Good morning, Netizens...
The quote of the day comes from British writer Clive Barnes, who is frequently cited as thus:
Television is the first truly democratic culture -- the first culture available to everybody and entirely governed by what the people want. The most terrifying thing is what people do want.
Now that is a question which keeps poll-takers up late at nights, scratching their heads, manipulating numbers and attempting to project which television shows will “work” next season.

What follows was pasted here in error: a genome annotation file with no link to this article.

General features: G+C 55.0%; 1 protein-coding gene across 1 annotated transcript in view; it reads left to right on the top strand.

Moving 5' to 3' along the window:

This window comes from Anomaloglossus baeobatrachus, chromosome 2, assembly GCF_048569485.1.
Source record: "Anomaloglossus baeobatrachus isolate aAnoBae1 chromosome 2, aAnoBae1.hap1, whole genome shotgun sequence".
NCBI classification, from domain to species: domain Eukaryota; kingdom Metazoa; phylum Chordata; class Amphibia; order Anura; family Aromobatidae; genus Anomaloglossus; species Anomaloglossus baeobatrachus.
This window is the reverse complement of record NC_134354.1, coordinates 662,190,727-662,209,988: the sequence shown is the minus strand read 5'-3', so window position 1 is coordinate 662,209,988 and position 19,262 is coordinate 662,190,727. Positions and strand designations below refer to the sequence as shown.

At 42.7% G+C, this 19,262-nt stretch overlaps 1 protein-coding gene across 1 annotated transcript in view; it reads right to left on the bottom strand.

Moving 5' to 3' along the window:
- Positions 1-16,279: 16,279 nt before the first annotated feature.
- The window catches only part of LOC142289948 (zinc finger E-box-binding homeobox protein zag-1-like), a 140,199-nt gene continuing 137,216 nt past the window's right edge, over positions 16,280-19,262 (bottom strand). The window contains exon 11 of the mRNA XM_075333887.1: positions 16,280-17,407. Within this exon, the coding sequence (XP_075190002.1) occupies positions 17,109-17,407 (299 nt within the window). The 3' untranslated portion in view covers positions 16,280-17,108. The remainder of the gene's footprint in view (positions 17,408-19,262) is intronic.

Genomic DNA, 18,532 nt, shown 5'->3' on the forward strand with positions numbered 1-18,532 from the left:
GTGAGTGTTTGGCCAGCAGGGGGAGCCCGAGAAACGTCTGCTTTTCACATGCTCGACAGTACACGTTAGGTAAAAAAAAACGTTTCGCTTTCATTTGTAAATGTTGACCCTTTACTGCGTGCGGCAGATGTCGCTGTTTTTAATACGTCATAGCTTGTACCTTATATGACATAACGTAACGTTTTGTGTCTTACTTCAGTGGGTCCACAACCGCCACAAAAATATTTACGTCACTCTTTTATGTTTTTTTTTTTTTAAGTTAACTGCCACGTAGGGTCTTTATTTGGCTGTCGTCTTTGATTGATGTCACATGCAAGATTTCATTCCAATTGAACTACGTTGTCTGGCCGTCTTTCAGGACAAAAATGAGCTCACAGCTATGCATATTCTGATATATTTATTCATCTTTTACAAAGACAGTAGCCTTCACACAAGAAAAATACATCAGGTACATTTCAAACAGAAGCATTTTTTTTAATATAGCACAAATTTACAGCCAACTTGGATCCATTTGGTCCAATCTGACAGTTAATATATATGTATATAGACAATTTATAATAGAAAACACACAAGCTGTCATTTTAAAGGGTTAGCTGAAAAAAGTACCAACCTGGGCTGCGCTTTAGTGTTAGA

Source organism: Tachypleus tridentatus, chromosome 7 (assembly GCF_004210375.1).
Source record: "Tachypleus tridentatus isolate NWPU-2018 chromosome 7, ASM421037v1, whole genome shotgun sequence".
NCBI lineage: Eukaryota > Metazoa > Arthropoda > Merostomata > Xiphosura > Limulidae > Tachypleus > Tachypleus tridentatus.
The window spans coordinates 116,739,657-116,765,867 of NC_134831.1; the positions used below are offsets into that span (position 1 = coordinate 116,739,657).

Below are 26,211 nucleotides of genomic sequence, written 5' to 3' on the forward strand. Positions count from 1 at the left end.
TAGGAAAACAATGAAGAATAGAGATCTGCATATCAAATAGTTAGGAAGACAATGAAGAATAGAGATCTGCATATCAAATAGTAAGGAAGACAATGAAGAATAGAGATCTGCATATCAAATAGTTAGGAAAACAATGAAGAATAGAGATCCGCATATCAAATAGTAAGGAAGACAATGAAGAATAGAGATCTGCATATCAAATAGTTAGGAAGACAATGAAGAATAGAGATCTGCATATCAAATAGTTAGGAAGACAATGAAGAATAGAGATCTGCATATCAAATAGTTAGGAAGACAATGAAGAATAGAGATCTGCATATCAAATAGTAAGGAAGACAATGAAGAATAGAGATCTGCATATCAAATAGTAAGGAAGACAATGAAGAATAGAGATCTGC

More than anything else, television shapes our news habits, for as several world-reknown journalists have observed, you can get a television viewers to sit vapidly in front of the Tube watching all the news of the day in half-hour segments with the clicker in their hands, but you cannot get them to read a morning newspaper.
Why is that, do you think?
Is it literacy or the lack thereof? Does television news give you something you cannot get from subscribing to and reading the morning paper? Is it the cost factor, that you never sense the cost of cable TV lurking behind the scenes when you are watching Randy Shaw, but you have to pay the Spokesman for reading the news?
Or, as Clive Barnes put it so eloquently, are the essentials which people have come to expect from television more terrifying than most would believe?